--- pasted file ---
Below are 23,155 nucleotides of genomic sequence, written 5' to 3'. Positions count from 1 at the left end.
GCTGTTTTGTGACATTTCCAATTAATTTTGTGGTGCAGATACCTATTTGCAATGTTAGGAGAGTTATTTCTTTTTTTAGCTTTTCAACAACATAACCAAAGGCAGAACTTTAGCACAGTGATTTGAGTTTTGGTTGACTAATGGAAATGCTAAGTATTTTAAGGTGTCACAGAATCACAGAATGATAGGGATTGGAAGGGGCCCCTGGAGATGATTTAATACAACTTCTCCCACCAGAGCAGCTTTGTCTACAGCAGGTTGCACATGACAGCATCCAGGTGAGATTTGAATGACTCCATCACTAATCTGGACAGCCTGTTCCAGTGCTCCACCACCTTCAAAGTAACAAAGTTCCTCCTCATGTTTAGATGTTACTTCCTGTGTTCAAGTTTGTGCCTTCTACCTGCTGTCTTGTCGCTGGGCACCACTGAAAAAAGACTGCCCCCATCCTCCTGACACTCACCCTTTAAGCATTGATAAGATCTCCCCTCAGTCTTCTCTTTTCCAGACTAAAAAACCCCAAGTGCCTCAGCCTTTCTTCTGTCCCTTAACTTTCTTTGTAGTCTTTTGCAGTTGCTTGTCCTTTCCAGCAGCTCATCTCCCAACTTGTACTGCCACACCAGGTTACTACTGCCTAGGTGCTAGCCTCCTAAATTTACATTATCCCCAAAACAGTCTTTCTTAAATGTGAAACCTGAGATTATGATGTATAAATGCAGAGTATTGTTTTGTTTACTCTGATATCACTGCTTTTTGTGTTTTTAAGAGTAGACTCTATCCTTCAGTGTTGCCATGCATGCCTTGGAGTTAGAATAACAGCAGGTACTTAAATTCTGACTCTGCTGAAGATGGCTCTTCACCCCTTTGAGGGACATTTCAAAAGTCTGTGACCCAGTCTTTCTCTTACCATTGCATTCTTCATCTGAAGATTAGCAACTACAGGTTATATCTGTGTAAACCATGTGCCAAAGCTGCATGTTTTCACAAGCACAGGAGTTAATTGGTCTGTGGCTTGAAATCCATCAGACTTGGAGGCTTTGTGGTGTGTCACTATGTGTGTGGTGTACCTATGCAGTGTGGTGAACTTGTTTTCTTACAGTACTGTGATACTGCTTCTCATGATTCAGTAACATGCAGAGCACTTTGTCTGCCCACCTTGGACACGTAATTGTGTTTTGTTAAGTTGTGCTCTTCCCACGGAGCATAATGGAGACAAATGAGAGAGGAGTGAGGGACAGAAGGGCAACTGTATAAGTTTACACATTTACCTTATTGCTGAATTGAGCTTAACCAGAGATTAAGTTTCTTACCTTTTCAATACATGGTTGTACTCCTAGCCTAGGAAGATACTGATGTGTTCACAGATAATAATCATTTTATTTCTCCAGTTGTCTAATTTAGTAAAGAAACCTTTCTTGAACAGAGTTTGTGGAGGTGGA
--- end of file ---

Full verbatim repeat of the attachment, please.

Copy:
Below are 23,155 nucleotides of genomic sequence, written 5' to 3'. Positions count from 1 at the left end.
GCTGTTTTGTGACATTTCCAATTAATTTTGTGGTGCAGATACCTATTTGCAATGTTAGGAGAGTTATTTCTTTTTTTAGCTTTTCAACAACATAACCAAAGGCAGAACTTTAGCACAGTGATTTGAGTTTTGGTTGACTAATGGAAATGCTAAGTATTTTAAGGTGTCACAGAATCACAGAATGATAGGGATTGGAAGGGGCCCCTGGAGATGATTTAATACAACTTCTCCCACCAGAGCAGCTTTGTCTACAGCAGGTTGCACATGACAGCATCCAGGTGAGATTTGAATGACTCCATCACTAATCTGGACAGCCTGTTCCAGTGCTCCACCACCTTCAAAGTAACAAAGTTCCTCCTCATGTTTAGATGTTACTTCCTGTGTTCAAGTTTGTGCCTTCTACCTGCTGTCTTGTCGCTGGGCACCACTGAAAAAAGACTGCCCCCATCCTCCTGACACTCACCCTTTAAGCATTGATAAGATCTCCCCTCAGTCTTCTCTTTTCCAGACTAAAAAACCCCAAGTGCCTCAGCCTTTCTTCTGTCCCTTAACTTTCTTTGTAGTCTTTTGCAGTTGCTTGTCCTTTCCAGCAGCTCATCTCCCAACTTGTACTGCCACACCAGGTTACTACTGCCTAGGTGCTAGCCTCCTAAATTTACATTATCCCCAAAACAGTCTTTCTTAAATGTGAAACCTGAGATTATGATGTATAAATGCAGAGTATTGTTTTGTTTACTCTGATATCACTGCTTTTTGTGTTTTTAAGAGTAGACTCTATCCTTCAGTGTTGCCATGCATGCCTTGGAGTTAGAATAACAGCAGGTACTTAAATTCTGACTCTGCTGAAGATGGCTCTTCACCCCTTTGAGGGACATTTCAAAAGTCTGTGACCCAGTCTTTCTCTTACCATTGCATTCTTCATCTGAAGATTAGCAACTACAGGTTATATCTGTGTAAACCATGTGCCAAAGCTGCATGTTTTCACAAGCACAGGAGTTAATTGGTCTGTGGCTTGAAATCCATCAGACTTGGAGGCTTTGTGGTGTGTCACTATGTGTGTGGTGTACCTATGCAGTGTGGTGAACTTGTTTTCTTACAGTACTGTGATACTGCTTCTCATGATTCAGTAACATGCAGAGCACTTTGTCTGCCCACCTTGGACACGTAATTGTGTTTTGTTAAGTTGTGCTCTTCCCACGGAGCATAATGGAGACAAATGAGAGAGGAGTGAGGGACAGAAGGGCAACTGTATAAGTTTACACATTTACCTTATTGCTGAATTGAGCTTAACCAGAGATTAAGTTTCTTACCTTTTCAATACATGGTTGTACTCCTAGCCTAGGAAGATACTGATGTGTTCACAGATAATAATCATTTTATTTCTCCAGTTGTCTAATTTAGTAAAGAAACCTTTCTTGAACAGAGTTTGTGGAGGTGGA